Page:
So its easy to see something in a game and immediately think “Wow, I want to do that!” But where do we cross the line from paying our respects to their brilliance, to outright theft of their ideas.

And with that drawn out intro, I lead you into the topic of this article: Taking inspiration from a mechanic in a game, but making it something of your own, rather than just a pale copy.

Step 1: Knowing Why?

The first thing you should be aware of is WHY. Why are you taking a mechanic from another game. And try not to answer with “because that is the way its done.”

Let’s say that I really really love the Materia system from Final Fantasy VII and want to use it in my upcoming game: The Village of Cakes.


So now the question: Why? Let’s take a look at the mechanic and I’ll list what I liked about it:

  • Strong Customization
  • No “Messing Up” with bad builds
  • Can craft unique skillsets for characters
  • Can alter spells and abilities with modifiers

With this knowledge in hand, we know what to try to replicate at when we design our own system.

Step 2: Identifying What You DIDN’T Like

Next, try to think about what parts of the mechanic you didn’t like. I’ll do a list again for the Materia system:

  • Every character could feel “samey”, as all Materia could be used on any character
  • Link system required tons of slots to pull off mediocre combos with regular spells
  • Summon Materia tended to give too much “bang for your buck”, even with limited castings per combat

Now that we know what we DIDN’T like, we know what to try to avoid when making the mechanic our own.

Step 3: Rebuilding

So let’s take the mechanic, and rebuild it, keep the parts we like, but toss the parts we don’t. In the end, the mechanic will still probably resemble the mechanic that inspired it, but it won’t be identical.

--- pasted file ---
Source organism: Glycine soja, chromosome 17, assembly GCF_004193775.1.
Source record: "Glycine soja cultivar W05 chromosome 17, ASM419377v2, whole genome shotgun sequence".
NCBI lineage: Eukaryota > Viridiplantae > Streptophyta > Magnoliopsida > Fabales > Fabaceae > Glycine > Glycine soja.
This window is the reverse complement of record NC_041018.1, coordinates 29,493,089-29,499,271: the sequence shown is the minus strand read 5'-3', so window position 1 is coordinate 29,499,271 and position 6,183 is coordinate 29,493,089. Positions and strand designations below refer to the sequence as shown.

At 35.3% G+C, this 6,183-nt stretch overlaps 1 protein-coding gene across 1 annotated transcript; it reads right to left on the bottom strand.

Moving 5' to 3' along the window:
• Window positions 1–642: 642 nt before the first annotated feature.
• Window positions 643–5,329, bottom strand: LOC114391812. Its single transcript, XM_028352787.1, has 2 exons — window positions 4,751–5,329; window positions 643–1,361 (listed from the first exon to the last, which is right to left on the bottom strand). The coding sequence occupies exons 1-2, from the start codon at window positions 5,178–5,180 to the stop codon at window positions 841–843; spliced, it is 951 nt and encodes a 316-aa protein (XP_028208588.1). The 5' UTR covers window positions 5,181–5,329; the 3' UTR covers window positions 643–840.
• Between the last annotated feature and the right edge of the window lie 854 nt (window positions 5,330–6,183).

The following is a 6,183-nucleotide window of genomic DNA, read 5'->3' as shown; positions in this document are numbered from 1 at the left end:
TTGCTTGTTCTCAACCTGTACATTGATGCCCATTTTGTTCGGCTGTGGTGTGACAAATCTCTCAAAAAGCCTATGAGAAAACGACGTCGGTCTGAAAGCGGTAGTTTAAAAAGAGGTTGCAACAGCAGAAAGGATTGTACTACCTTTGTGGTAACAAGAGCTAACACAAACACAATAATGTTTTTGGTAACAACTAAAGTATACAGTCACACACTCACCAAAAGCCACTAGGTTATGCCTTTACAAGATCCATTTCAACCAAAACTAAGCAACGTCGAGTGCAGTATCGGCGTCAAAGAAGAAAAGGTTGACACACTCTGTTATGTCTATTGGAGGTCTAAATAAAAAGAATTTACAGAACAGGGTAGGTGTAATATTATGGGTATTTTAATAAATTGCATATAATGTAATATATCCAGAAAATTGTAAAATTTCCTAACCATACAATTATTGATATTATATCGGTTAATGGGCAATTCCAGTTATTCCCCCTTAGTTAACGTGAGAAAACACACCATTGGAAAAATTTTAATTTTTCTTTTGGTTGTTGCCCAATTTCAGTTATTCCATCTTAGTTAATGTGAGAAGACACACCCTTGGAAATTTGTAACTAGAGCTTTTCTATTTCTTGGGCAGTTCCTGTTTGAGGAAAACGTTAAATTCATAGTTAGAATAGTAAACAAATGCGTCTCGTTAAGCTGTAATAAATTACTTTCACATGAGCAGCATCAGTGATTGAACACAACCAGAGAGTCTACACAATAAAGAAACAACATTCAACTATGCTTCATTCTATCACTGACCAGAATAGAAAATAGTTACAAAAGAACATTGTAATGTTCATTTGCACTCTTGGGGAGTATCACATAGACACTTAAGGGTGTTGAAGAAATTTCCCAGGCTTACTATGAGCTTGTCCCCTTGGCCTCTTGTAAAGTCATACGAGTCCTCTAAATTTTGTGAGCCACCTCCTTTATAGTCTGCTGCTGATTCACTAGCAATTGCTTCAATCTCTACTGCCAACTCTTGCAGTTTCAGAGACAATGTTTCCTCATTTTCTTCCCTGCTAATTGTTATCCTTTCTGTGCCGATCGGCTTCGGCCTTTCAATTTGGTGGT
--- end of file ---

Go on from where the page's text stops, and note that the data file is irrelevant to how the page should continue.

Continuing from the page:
So we start with the base system. Equipping cool magic stones to weapons and armor to give us spells and abilities. But first, let’s see if we can deal with some of the problems we had. What if certain magic stones took up more than one slot? This would solve the problem of Summon Materia and the bang for the buck problem.

But let’s take it further! What if different stones took up different amounts of slots depending on WHICH character was equipping it. Maybe the healer type can equip healing magic for less, your strong man can equip big physical swipes for less. You can still pop a weak healing spell on your big guy for an emergency, so it keeps a lot of the customization, but the characters have more individuality.

And now that we have multiple slots for one piece, we’ll need to change from links of 2 slots, to clusters of slots. Now a weak spell can have tons of modifying pieces attached to it, and as a side benefit strong spells can have LESS. So what is better, that HP/MP absorbing doublecasted Fireball, or that MP absorbing Raging Inferno!?

Step 4: Reskinning

Now that you’ve rebuilt the mechanics, you need to reskin them. Keeping the same skin can work sometimes, but really, with things as specific as Materia for instance, it feels very very derivative. So think about how you can make it fit into your world aesthetically that will also change how the mechanic is viewed by the player. The Skin is important for feel.

With my Materia inspired system, I think I’ll go with Runes. I’ve always thought Runic magic was a cool idea, and the idea of mystic runes being scrawled on the weapons and armor of the heroes to be called forth to execute special moves and attacks is a great visual.


When reskinning, keep your game world in mind. Think about how the mechanic will integrate with the story you are telling. Why does X mechanic work in Y way?


So as you can see, even though when I say that it was inspired by the Materia system its obvious, would you really see scrawling runes on your equipment with variable size based on character with possible modifiers based on the area available for scrawling and think: Man what a ripoff. Would you have even recognized it had I not said where the idea came from?

Don’t rip things off. Examine, adapt, create, and make it your own. Your mechanic should play and feel different. And never, ever forget the giants whose shoulders you are standing on.

Have a mechanic that is inspired from another game? Want to see if people can identify where its from just from a description? Just want to tell us your thoughts on design inspiration? Join us in the comments section below.



Plot and Outline

By: Maddie (aka Paladin-Cleric of Awesome)

Because I don't really need an excuse to post a picture of Sean Bean in possibly his best ever role, but it never hurts.